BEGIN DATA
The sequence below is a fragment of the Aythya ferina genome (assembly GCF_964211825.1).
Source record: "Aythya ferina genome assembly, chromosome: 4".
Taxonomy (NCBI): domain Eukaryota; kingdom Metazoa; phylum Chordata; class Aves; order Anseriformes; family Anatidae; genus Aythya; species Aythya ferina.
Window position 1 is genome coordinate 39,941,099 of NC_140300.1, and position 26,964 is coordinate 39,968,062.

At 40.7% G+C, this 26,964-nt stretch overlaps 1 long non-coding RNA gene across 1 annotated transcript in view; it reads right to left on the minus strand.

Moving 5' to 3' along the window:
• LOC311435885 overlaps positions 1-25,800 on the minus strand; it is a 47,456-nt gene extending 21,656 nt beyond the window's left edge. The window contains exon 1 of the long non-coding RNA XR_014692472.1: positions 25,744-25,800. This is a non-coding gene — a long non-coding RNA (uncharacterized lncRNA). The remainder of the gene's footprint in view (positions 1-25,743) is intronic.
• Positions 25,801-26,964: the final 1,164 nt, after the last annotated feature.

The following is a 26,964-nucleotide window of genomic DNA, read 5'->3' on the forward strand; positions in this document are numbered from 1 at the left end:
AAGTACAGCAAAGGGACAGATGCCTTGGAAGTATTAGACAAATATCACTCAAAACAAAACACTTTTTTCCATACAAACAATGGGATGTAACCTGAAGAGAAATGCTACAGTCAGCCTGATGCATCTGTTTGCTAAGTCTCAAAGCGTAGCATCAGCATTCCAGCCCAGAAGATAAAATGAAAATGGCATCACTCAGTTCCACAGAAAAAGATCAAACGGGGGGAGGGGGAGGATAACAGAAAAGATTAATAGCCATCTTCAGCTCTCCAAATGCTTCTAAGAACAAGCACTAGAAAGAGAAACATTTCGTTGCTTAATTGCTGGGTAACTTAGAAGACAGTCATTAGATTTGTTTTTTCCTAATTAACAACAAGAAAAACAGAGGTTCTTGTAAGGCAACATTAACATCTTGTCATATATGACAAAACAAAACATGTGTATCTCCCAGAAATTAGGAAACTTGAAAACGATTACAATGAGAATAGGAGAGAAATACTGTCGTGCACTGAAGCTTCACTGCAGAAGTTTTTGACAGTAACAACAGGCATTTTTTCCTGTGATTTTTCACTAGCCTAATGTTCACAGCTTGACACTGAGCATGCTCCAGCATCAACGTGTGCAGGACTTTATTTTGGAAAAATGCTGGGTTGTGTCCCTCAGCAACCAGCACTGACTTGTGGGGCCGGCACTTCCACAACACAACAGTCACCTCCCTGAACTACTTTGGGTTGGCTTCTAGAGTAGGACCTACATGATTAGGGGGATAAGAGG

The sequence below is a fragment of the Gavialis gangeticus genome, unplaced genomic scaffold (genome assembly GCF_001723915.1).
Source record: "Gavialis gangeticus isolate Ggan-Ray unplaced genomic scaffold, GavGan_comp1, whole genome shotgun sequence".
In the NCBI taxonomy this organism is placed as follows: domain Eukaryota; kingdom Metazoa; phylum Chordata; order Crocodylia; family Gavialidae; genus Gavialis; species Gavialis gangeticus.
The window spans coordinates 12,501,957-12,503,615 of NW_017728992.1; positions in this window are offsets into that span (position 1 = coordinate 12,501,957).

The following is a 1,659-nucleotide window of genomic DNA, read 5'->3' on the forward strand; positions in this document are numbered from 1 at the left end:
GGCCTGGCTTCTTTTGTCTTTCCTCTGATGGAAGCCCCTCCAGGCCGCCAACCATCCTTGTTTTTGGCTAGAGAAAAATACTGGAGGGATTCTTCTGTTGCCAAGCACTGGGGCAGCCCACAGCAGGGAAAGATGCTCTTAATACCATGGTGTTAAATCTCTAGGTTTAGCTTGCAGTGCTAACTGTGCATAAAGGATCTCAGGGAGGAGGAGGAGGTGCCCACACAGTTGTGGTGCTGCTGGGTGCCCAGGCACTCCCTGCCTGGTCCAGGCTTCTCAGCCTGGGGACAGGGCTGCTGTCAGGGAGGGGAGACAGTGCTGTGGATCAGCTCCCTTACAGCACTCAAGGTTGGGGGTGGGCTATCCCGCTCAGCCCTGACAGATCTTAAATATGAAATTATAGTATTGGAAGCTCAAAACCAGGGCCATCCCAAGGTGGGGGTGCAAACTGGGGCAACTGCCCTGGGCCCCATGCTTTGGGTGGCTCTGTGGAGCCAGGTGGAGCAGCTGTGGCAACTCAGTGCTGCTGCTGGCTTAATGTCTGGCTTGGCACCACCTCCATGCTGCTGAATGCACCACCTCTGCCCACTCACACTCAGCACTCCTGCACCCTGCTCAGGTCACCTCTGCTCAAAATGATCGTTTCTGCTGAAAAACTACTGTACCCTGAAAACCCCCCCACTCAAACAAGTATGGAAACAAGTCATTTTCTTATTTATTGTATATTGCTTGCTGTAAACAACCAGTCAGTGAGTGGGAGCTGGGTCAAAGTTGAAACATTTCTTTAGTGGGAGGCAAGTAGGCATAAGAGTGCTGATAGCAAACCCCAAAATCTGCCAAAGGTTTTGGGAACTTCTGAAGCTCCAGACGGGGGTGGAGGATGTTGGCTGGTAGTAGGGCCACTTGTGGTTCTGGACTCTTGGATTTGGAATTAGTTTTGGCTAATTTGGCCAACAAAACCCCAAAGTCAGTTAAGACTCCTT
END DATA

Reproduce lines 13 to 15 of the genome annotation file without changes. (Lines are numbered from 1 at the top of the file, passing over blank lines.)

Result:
In the NCBI taxonomy this organism is placed as follows: domain Eukaryota; kingdom Metazoa; phylum Chordata; order Crocodylia; family Gavialidae; genus Gavialis; species Gavialis gangeticus.
The window spans coordinates 12,501,957-12,503,615 of NW_017728992.1; positions in this window are offsets into that span (position 1 = coordinate 12,501,957).

The following is a 1,659-nucleotide window of genomic DNA, read 5'->3' on the forward strand; positions in this document are numbered from 1 at the left end: